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New Research Results

Thermoelectric module 05/20/2016

Development of an 11 % Conversion Efficiency Thermoelectric Module
–Achieved with thermoelectric materials having controlled nano-sized structures, a big step toward the realization of power generation using waste heat –

AIST has developed a thermoelectric module with conversion efficiency of 11%. Until now, it has been difficult to exceed a thermoelectric figure of merit ZT = 1.0 in thermoelectric materials, or 7 % conversion efficiency in thermoelectric modules. In the present research, the researchers have achieved ZT = 1.8 by forming magnesium telluride (MgTe) nanostructures in a sintered compact of lead telluride (PbTe)-based thermoelectric material. Furthermore, they have developed an electrode material that contacts relatively well electrically and thermally with the PbTe sintered compact containing the MgTe nanostructures, achieving a conversion efficiency of 11 % in the thermoelectric module.

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Symbiosis with stinkbugs 11/21/2016

Symbiotic bacteria evolving from environmental bacteria
– Ongoing evolution of symbiosis observed in natural insect populations across the Japanese archipelago –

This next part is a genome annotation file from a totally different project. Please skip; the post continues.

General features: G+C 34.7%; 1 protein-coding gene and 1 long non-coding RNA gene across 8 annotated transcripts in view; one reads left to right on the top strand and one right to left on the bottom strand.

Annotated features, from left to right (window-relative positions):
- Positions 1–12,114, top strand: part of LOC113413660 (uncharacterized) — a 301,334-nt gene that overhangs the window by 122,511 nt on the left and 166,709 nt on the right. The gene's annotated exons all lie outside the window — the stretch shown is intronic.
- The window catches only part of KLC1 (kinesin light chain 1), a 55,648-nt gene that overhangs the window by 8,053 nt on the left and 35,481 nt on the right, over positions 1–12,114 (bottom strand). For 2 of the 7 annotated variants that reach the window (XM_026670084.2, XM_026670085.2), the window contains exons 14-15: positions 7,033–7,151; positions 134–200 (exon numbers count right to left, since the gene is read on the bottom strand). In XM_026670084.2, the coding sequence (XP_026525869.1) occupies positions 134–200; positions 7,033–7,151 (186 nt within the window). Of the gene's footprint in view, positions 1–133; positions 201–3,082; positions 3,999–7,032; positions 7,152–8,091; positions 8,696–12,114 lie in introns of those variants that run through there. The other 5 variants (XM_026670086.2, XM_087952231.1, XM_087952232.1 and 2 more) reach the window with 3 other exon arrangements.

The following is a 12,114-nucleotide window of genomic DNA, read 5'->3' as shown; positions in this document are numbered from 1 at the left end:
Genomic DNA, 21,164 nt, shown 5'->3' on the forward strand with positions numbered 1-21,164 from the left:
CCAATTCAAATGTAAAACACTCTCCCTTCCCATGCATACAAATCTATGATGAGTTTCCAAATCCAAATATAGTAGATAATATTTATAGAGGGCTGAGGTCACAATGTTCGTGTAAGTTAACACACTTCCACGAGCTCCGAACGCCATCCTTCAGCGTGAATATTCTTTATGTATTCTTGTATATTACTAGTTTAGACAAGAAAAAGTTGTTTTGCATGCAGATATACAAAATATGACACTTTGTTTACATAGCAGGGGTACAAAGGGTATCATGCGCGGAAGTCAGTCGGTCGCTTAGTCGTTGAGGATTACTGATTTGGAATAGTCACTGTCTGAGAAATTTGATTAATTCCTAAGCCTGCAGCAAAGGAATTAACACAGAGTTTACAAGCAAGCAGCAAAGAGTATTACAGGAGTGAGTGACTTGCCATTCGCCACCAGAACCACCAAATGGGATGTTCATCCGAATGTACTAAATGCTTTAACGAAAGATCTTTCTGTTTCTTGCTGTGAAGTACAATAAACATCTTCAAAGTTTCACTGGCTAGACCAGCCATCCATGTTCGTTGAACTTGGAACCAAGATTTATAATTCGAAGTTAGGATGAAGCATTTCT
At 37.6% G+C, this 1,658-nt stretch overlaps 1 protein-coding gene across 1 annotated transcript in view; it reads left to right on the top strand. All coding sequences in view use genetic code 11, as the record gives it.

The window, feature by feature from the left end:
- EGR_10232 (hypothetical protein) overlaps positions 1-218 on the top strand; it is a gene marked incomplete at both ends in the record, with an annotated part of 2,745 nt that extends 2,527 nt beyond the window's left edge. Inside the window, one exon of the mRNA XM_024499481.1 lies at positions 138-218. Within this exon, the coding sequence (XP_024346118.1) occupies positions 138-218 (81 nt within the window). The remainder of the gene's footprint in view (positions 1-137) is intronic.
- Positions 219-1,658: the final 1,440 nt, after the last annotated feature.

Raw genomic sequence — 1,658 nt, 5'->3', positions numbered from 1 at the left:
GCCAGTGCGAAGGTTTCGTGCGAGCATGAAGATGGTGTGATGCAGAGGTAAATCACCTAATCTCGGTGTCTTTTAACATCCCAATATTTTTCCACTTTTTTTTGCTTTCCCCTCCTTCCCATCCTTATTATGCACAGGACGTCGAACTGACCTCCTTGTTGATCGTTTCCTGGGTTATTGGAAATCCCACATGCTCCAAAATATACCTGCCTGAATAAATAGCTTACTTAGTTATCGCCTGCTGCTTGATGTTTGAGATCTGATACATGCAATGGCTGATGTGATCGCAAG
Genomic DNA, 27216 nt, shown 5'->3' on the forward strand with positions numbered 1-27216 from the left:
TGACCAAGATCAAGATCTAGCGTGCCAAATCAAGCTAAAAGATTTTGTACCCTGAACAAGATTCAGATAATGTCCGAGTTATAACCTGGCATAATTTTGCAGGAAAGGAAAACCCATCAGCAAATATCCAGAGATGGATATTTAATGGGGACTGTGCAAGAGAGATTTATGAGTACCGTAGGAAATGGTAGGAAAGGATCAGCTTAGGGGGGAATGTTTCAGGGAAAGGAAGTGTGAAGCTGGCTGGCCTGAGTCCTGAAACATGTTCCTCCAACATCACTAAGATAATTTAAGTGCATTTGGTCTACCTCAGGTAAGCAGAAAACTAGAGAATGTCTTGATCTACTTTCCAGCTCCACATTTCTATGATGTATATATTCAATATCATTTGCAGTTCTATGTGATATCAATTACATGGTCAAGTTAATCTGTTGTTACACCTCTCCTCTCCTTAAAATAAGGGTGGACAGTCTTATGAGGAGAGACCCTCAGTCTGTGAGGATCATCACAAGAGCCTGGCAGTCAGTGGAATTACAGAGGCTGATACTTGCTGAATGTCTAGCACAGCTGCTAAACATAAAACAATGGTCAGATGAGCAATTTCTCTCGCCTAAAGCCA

AIST have discovered that gut symbiotic bacteria of the brown-winged green stinkbug Plautia stali, an agricultural pest requires gut symbiotic bacteria for its survival, and that populations of P. stali, in mainland Japan and the southwestern islands have different gut symbiotic bacteria. All populations in mainland Japan have a specific symbiont species, whereas the populations in the southwestern islands are associated with cultivable symbiotic bacteria and potentially symbiotic environmental bacteria. These results indicate that gut bacterial symbiosis of P. stali in the southwestern islands is not so established as in the mainland Japan, still being in a dynamic evolutionary course. The findings may contribute to understanding of the origin and evolution of symbiosis, and understanding and control of the adaptation mechanisms of insect pests to the environment.

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Remote control for robot 09/20/2016